Oops, IOU? How the World's First Modern Credit Card Was Invented.

Former West Coast Editor
5 min read

If you’re sitting on a pile of credit card debt, some would say you have no one to blame but yourself. Turns out you can also point the finger at Frank McNamara -- well, in a roundabout way. He invented the credit card.

As legend has it, the scrappy entrepreneur created the first credit card after a faux pas. In 1949, he took a business associate out to dinner in New York City. When the bill arrived, he realized he’d left his wallet in a different suit. Luckily, his wife had his back. She paid the tab. Disaster (and dishwashing duty) averted.

Related: 7 Credit-Card Blunders That Could Hurt Any Small Business

The following year, McNamara returned to the same restaurant determined to pay in a new way. This time he wouldn’t be humiliated. He settled his bill with a small cardboard rectangle -- a credit card, the first of its kind.

The feat -- successfully signing the bill and promising to pay it by the end of the month -- went down in credit card history as the “First Supper.” But, depending on who you ask, it might never have happened at all. As charming as the story was and still is, some say it’s nothing more than a tall tale, marketing gold spun to impress the press.

Hogwash or not, there’s no denying that McNamara is credited with devising the world’s first widely used consumer-facing credit card with his business partners, Ralph Schneider and Matty Simmons.

Related: How an Industrial Oops Led This Gunk to Become a Stretchy Smash-Hit Toy

The trio called their pocket-sized portable tool the Diners Club Card, along with the eponymous company they co-founded in 1950 to get the revolutionary payment system off the ground and, more importantly, into people’s wallets.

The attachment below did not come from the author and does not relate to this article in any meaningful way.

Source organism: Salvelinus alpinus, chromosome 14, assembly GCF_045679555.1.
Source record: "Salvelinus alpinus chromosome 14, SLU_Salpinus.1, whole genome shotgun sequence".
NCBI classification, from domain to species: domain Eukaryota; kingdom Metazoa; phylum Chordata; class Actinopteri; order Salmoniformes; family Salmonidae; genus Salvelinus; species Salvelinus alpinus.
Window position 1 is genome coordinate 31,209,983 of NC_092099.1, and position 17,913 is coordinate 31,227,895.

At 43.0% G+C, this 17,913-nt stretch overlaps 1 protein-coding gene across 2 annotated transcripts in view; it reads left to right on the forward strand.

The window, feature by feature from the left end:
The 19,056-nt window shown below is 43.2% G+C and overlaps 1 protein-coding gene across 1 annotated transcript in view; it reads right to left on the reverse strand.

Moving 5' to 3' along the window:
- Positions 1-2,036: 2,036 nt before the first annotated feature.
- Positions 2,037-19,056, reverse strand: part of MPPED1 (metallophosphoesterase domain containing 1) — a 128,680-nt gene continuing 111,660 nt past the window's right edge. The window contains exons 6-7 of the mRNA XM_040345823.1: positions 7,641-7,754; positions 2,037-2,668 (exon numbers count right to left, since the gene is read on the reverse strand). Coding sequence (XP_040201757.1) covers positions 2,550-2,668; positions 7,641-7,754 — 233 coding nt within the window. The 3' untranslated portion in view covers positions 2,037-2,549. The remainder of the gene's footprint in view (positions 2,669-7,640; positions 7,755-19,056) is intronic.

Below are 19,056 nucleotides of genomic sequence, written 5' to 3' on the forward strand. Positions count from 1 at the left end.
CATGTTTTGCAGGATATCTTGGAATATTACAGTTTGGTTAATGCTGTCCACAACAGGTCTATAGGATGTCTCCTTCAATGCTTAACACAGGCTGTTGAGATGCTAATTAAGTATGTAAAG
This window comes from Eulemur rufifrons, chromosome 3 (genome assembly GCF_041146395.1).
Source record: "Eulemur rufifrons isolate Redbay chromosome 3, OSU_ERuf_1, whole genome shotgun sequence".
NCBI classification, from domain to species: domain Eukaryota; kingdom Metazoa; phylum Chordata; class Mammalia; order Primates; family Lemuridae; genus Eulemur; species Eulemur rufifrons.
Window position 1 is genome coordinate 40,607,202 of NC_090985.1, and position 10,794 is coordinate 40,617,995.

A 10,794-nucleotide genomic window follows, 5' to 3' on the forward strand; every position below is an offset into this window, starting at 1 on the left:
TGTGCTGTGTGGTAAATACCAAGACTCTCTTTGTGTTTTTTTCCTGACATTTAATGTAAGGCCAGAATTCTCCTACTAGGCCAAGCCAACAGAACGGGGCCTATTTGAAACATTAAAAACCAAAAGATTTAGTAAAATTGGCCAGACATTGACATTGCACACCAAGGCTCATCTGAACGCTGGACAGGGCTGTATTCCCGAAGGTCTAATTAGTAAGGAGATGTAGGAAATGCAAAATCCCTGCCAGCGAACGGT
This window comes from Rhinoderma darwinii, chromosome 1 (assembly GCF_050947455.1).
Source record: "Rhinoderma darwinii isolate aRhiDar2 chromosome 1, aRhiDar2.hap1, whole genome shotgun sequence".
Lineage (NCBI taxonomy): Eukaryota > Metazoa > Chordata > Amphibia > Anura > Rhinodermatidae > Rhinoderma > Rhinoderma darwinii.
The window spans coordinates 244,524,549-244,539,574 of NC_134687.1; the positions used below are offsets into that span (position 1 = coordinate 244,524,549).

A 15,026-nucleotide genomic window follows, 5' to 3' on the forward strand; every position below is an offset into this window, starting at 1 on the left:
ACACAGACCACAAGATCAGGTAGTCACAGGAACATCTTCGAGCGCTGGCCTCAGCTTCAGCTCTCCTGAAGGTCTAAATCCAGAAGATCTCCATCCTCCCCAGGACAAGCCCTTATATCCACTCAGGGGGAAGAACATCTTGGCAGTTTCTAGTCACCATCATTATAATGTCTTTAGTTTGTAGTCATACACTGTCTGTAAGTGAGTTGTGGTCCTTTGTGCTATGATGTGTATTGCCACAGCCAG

Like many first-time entrepreneurs, McNamara’s initial customers were mostly friends, family and acquaintances -- basically anyone who would listen to his impassioned pitch. At first, he convinced 200 of them to sign up for Diners Club Card memberships for $3 a month.

Apparently it didn’t take him long to perfect his sales schtick. By the end of his first year in business, the Club had ballooned to 10,000 members in all. With his pioneering credit cards in hand, his customers signed now and paid later at the 2 hotels and 28 restaurants he’d also sold on his innovative idea that year.

Related: The Greasy, Glamorous Rise of Mascara

By 1951, the Diners Club was a sweeping success, doubling its entire customer base. In time, it spread out across the U.S., then far beyond its borders. Later, in the 1960s, the company’s flimsy trademark cardboard cards gave way to sturdier, imprintable plastic. On top of the overall concept, the switch to plastic set the stage for the ubiquitous credit cards that now line our billfolds.

Today, the average American carries 3.7 credit cards in his or her wallet -- and the debt to prove it. The average U.S. household owes approximately $15,355 in outstanding credit card debt, according to a 2015 NerdWallet study. By some estimates, our country’s total credit card debt teeters somewhere in the ballpark of a whopping $900 billion. Think about just how much money that is and maybe you’ll think twice the next time you’re tempted to swipe your credit card.

Related: The Fasten-ating History of the Humble Zipper

Though McNamara’s brainchild -- the invention that paved the way for our twisted love affair with debt -- is still issued in more than 200 countries around the globe to this day, we don’t often see it flashed in restaurants in the U.S. anymore. Nowadays, people more commonly use it to cover international travel expenses. Once the first and only credit card option, Diners Club was largely outshined in the late 1960s by its seductive successors, you know, all those other credit cards we use and abuse. Mainly Discover, MasterCard, American Express and Visa.

In the 1970s, Diners Club bounced back with the launch of its first family of corporate cards. A decade later, the brand followed up with its popular Club Rewards purchase points program, also the first of its kind and also copied by its successors. 

If you can’t beat them, join them.

Should you catch a rare glimpse of them in the wild, you might notice that many Diners Club cards now prominently display the logo of MasterCard, once one of its stiffest competitors. MasterCard’s iconic red and gold symbol, displayed below Diners Club’s own trademark, enables the payment cards to be accepted at more than 38 million merchants worldwide -- and, by extension, the Diners Club legacy to stay afloat.

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